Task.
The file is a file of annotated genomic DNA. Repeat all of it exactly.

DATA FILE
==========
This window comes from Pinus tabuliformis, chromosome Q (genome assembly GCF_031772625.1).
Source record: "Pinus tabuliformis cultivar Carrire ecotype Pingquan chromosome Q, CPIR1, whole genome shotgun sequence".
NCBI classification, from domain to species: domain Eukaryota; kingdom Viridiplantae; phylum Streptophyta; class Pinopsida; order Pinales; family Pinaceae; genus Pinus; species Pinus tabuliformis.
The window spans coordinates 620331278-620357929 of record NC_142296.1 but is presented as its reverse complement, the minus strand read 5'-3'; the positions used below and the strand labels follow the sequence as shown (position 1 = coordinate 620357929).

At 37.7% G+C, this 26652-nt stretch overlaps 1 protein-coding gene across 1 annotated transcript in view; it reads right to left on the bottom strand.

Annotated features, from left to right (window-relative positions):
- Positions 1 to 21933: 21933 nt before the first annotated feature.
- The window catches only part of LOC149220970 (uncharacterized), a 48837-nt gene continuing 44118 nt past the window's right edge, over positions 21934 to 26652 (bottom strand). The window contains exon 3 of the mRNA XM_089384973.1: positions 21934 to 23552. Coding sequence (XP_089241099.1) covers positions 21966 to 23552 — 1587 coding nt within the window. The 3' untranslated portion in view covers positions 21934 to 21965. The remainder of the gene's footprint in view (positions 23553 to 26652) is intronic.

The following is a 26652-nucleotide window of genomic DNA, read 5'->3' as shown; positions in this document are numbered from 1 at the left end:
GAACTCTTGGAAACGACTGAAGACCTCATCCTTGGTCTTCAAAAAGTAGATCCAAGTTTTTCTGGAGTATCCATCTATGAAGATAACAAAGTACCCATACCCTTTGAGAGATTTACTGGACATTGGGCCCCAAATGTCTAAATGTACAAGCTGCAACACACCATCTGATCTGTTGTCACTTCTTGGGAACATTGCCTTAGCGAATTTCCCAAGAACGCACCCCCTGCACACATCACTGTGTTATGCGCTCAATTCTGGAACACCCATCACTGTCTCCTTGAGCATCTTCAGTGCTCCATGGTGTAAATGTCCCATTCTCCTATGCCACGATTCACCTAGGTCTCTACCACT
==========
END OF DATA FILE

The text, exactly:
This window comes from Pinus tabuliformis, chromosome Q (genome assembly GCF_031772625.1).
Source record: "Pinus tabuliformis cultivar Carrire ecotype Pingquan chromosome Q, CPIR1, whole genome shotgun sequence".
NCBI classification, from domain to species: domain Eukaryota; kingdom Viridiplantae; phylum Streptophyta; class Pinopsida; order Pinales; family Pinaceae; genus Pinus; species Pinus tabuliformis.
The window spans coordinates 620331278-620357929 of record NC_142296.1 but is presented as its reverse complement, the minus strand read 5'-3'; the positions used below and the strand labels follow the sequence as shown (position 1 = coordinate 620357929).

At 37.7% G+C, this 26652-nt stretch overlaps 1 protein-coding gene across 1 annotated transcript in view; it reads right to left on the bottom strand.

Annotated features, from left to right (window-relative positions):
- Positions 1 to 21933: 21933 nt before the first annotated feature.
- The window catches only part of LOC149220970 (uncharacterized), a 48837-nt gene continuing 44118 nt past the window's right edge, over positions 21934 to 26652 (bottom strand). The window contains exon 3 of the mRNA XM_089384973.1: positions 21934 to 23552. Coding sequence (XP_089241099.1) covers positions 21966 to 23552 — 1587 coding nt within the window. The 3' untranslated portion in view covers positions 21934 to 21965. The remainder of the gene's footprint in view (positions 23553 to 26652) is intronic.

The following is a 26652-nucleotide window of genomic DNA, read 5'->3' as shown; positions in this document are numbered from 1 at the left end:
GAACTCTTGGAAACGACTGAAGACCTCATCCTTGGTCTTCAAAAAGTAGATCCAAGTTTTTCTGGAGTATCCATCTATGAAGATAACAAAGTACCCATACCCTTTGAGAGATTTACTGGACATTGGGCCCCAAATGTCTAAATGTACAAGCTGCAACACACCATCTGATCTGTTGTCACTTCTTGGGAACATTGCCTTAGCGAATTTCCCAAGAACGCACCCCCTGCACACATCACTGTGTTATGCGCTCAATTCTGGAACACCCATCACTGTCTCCTTGAGCATCTTCAGTGCTCCATGGTGTAAATGTCCCATTCTCCTATGCCACGATTCACCTAGGTCTCTACCACT